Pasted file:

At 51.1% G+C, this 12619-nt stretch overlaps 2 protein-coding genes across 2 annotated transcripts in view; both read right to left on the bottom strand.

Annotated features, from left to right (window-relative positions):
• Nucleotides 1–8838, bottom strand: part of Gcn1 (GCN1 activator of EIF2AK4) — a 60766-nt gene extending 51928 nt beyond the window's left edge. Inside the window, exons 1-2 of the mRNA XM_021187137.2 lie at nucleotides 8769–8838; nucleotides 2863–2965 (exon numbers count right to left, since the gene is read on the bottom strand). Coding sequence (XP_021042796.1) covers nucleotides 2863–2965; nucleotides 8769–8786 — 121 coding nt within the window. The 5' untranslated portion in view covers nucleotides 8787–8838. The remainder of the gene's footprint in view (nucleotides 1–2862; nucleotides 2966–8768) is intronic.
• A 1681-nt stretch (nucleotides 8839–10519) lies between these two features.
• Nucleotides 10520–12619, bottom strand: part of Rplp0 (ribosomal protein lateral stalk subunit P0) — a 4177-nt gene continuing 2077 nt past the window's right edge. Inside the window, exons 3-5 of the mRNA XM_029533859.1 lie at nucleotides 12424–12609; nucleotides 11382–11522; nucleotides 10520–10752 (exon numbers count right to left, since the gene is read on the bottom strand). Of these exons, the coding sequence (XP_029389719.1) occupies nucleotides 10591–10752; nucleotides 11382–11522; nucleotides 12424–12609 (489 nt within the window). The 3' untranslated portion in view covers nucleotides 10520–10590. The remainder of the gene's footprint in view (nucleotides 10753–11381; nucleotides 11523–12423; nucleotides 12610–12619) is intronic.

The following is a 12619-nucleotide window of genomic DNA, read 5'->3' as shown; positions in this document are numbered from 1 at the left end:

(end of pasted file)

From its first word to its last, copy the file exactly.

At 51.1% G+C, this 12619-nt stretch overlaps 2 protein-coding genes across 2 annotated transcripts in view; both read right to left on the bottom strand.

Annotated features, from left to right (window-relative positions):
• Nucleotides 1–8838, bottom strand: part of Gcn1 (GCN1 activator of EIF2AK4) — a 60766-nt gene extending 51928 nt beyond the window's left edge. Inside the window, exons 1-2 of the mRNA XM_021187137.2 lie at nucleotides 8769–8838; nucleotides 2863–2965 (exon numbers count right to left, since the gene is read on the bottom strand). Coding sequence (XP_021042796.1) covers nucleotides 2863–2965; nucleotides 8769–8786 — 121 coding nt within the window. The 5' untranslated portion in view covers nucleotides 8787–8838. The remainder of the gene's footprint in view (nucleotides 1–2862; nucleotides 2966–8768) is intronic.
• A 1681-nt stretch (nucleotides 8839–10519) lies between these two features.
• Nucleotides 10520–12619, bottom strand: part of Rplp0 (ribosomal protein lateral stalk subunit P0) — a 4177-nt gene continuing 2077 nt past the window's right edge. Inside the window, exons 3-5 of the mRNA XM_029533859.1 lie at nucleotides 12424–12609; nucleotides 11382–11522; nucleotides 10520–10752 (exon numbers count right to left, since the gene is read on the bottom strand). Of these exons, the coding sequence (XP_029389719.1) occupies nucleotides 10591–10752; nucleotides 11382–11522; nucleotides 12424–12609 (489 nt within the window). The 3' untranslated portion in view covers nucleotides 10520–10590. The remainder of the gene's footprint in view (nucleotides 10753–11381; nucleotides 11523–12423; nucleotides 12610–12619) is intronic.

The following is a 12619-nucleotide window of genomic DNA, read 5'->3' as shown; positions in this document are numbered from 1 at the left end: